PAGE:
When parties disagree about whether they entered into an arbitration agreement subject to the FAA, the FAA directs that the “court shall proceed summarily to… trial” of the issue. 9 U.S.C. ?4. Contrary to Zhen Hua’s characterization of the proceedings below, the district court’s opinion and the record make clear that the district court did try the issue of whether the parties formed an agreement to arbitrate. Although the district court did not hold an evidentiary hearing, the parties filed multiple briefs and extensive evidence with the court over a two-year period. Most significantly, the parties submitted the telex and facsimile communications that were alleged to have formed the “ad hoc” arbitration agreement (according to Zhen Hua) and the charter party (according to Titan). No dispute existed as to the authenticity of these communications. Instead, the parties disagreed over the meaning of the communications.
In addition, Zhen Hua did not and does not now seek an evidentiary hearing. Nowhere in its briefs does Zhen Hua assert that it requested the district court to hold an evidentiary hearing. Furthermore, Zhen Hua does not contest (or even address) the district court’s statement in footnote twelve of its first opinion that notwithstanding “[s]ection 4 of the FAA…, no such hearing [was] required.” See Titan I, 16 F. Supp.2d at 337 n.12 (internal citation omitted). Finally, Zhen Hua explicitly disclaims that the case should be remanded to the district court for such a hearing:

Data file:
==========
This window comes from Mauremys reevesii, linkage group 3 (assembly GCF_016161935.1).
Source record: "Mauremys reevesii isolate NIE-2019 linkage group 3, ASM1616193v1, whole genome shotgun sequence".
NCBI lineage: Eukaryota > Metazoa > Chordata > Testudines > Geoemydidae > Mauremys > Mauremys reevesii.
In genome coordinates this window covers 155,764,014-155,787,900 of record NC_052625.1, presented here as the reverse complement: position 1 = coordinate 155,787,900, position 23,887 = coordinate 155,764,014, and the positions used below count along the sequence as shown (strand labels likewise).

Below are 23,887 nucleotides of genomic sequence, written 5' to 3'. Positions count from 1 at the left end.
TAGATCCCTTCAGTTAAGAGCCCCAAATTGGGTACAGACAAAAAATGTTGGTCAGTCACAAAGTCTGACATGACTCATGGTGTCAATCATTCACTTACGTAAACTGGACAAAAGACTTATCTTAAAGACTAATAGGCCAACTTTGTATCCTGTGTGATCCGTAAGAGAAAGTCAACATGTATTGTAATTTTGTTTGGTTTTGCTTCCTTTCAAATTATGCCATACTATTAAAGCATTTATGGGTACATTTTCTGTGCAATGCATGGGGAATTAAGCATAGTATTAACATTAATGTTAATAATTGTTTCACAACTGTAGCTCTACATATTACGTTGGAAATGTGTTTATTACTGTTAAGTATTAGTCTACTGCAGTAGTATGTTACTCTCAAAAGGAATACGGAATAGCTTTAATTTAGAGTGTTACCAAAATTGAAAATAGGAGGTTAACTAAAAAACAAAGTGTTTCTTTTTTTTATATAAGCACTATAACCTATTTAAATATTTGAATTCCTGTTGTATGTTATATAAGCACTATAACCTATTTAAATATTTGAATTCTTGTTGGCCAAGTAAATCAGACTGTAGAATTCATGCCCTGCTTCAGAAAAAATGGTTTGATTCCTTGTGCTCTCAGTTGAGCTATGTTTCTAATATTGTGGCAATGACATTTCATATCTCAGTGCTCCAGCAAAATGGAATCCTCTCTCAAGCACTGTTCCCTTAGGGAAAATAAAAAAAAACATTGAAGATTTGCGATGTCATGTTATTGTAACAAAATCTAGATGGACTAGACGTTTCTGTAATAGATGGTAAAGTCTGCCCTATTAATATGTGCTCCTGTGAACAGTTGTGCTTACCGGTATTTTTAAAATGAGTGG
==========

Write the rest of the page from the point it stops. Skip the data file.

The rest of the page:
Neither Titan nor Zhen Hua seeks remand for a factual trial, nor is a trial appropriate when the sole issue is whether, as a matter of law and through application of the presumption favoring arbitration, the parties’ communications reflect an enforceable agreement to arbitrate the issue of charter formation.
Appellant’s Reply Br. at 12-13 (emphasis added). Consequently, under the circumstances of the matter sub judice, we hold that the district court tried the issue of formation (of both purported agreements) on the papers and that Zhen Hua has waived any right under the FAA to an evidentiary hearing.
The correct standard of review of the facts found by the trial court is contained in Rule 52(a) of the Federal Rules of Civil Procedure: “Findings of fact, whether based on oral or documentary evidence, shall not be set aside unless clearly erroneous….” As stated in the rule, the “clearly erroneous” standard of review controls our consideration of the factual findings of the district court even though based upon a documentary record. See Anderson v. City of Bessemer City, North Carolina, 470 U.S. 564, 574 (1985). We are not permitted to find the district court’s findings of fact to be clearly erroneous if the findings are one of two permissible views of the evidence. See id.
2. Formation of the Purported Agreements